Self-efficacy as an evaluation measure for programs in support of online learning literacies for undergraduates

K. Martin "Marty" Fletcher
2005 The Internet and higher education  
This study evaluated an intervention for building undergraduates' technological literacies for higher education in support of use of the learning management system and desktop applications. Self-efficacy scores between a control group and a treatment group were compared. Relationships between scores and demographic/experiential variables were also analyzed. The study failed to find (with limited strengths) significant differences between control and treatment. Differences between exempted and
more » ... ntrol students were found. Relationships between age, gender, and experience with online learning were rejected; however a relationship between experience with computers and scores was not rejected. For treatment learners, mastery experience and physical/emotional response to task performance were stronger self-efficacy sources than were verbal persuasion and vicarious experience. Results indicated that design might be improved by increasing sources of verbal persuasion and vicarious experience. The study also highlighted a need to monitor students' diverse backgrounds with technology. D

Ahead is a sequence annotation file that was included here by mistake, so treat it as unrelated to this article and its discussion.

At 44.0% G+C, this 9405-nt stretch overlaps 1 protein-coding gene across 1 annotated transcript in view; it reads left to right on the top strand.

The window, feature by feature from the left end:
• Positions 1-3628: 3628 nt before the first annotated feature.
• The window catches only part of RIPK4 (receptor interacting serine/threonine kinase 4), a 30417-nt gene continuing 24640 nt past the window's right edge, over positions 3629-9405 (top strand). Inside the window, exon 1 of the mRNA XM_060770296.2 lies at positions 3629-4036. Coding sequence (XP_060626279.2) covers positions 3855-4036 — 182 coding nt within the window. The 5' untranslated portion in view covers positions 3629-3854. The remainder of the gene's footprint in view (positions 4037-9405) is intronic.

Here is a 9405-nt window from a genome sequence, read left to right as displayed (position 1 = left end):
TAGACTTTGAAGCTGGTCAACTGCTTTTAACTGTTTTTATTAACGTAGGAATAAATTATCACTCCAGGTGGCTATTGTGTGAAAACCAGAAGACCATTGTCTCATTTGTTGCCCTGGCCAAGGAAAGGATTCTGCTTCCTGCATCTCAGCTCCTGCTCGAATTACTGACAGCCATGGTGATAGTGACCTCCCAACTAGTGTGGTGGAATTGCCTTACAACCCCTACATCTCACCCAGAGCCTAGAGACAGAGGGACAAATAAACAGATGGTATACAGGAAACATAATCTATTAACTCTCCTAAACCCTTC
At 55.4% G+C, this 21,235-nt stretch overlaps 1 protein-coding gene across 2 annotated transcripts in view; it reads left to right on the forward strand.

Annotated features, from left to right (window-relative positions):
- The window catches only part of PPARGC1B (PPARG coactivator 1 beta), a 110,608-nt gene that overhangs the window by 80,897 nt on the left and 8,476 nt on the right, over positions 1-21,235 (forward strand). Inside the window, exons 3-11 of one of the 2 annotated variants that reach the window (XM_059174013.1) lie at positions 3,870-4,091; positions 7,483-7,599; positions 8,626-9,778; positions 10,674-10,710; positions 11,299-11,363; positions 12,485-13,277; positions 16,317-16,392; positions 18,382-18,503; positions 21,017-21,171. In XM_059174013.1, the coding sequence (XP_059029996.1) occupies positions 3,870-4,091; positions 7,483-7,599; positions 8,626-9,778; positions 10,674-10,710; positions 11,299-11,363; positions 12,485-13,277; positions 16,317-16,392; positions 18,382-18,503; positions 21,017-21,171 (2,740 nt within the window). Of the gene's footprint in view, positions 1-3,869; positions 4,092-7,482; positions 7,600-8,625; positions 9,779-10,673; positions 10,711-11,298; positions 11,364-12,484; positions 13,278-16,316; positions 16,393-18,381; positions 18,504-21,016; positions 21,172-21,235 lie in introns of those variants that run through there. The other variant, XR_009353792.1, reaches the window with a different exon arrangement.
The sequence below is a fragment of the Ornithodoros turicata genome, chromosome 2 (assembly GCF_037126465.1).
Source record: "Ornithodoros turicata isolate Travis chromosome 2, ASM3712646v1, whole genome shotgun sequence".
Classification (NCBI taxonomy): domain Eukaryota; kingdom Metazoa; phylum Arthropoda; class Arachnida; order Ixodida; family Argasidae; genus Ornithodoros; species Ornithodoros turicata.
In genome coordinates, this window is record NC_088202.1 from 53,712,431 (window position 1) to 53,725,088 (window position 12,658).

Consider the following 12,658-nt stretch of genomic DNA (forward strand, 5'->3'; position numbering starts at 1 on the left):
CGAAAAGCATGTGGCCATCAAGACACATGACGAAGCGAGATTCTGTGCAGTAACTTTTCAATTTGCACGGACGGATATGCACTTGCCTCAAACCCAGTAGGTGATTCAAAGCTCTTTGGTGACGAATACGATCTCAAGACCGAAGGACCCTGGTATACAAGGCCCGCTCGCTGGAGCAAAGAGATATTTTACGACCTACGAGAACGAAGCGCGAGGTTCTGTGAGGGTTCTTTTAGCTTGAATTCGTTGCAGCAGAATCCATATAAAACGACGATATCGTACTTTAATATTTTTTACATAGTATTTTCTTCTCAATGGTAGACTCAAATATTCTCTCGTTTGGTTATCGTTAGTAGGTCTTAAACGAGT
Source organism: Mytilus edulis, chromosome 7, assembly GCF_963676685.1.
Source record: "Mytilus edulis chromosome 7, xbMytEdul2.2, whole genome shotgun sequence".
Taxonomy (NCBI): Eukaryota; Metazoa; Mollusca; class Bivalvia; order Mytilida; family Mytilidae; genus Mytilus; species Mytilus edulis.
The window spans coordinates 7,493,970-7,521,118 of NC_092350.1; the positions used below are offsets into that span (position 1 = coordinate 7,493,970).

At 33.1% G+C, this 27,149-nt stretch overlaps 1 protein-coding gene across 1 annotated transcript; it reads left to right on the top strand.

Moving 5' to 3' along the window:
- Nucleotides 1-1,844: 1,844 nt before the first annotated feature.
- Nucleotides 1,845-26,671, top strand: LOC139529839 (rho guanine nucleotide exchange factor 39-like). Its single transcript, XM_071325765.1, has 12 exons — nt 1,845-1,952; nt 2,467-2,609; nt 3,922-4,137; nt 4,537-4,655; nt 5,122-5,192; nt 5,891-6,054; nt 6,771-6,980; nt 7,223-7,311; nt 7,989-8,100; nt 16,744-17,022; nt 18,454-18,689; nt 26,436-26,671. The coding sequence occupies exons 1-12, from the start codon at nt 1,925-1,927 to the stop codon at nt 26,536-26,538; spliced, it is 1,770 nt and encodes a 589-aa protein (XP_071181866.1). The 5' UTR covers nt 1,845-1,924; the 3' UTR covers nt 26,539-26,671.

doi:10.1016/j.iheduc.2005.09.004 fatcat:xldf53fy6zbkbmqtsre3ts7tpm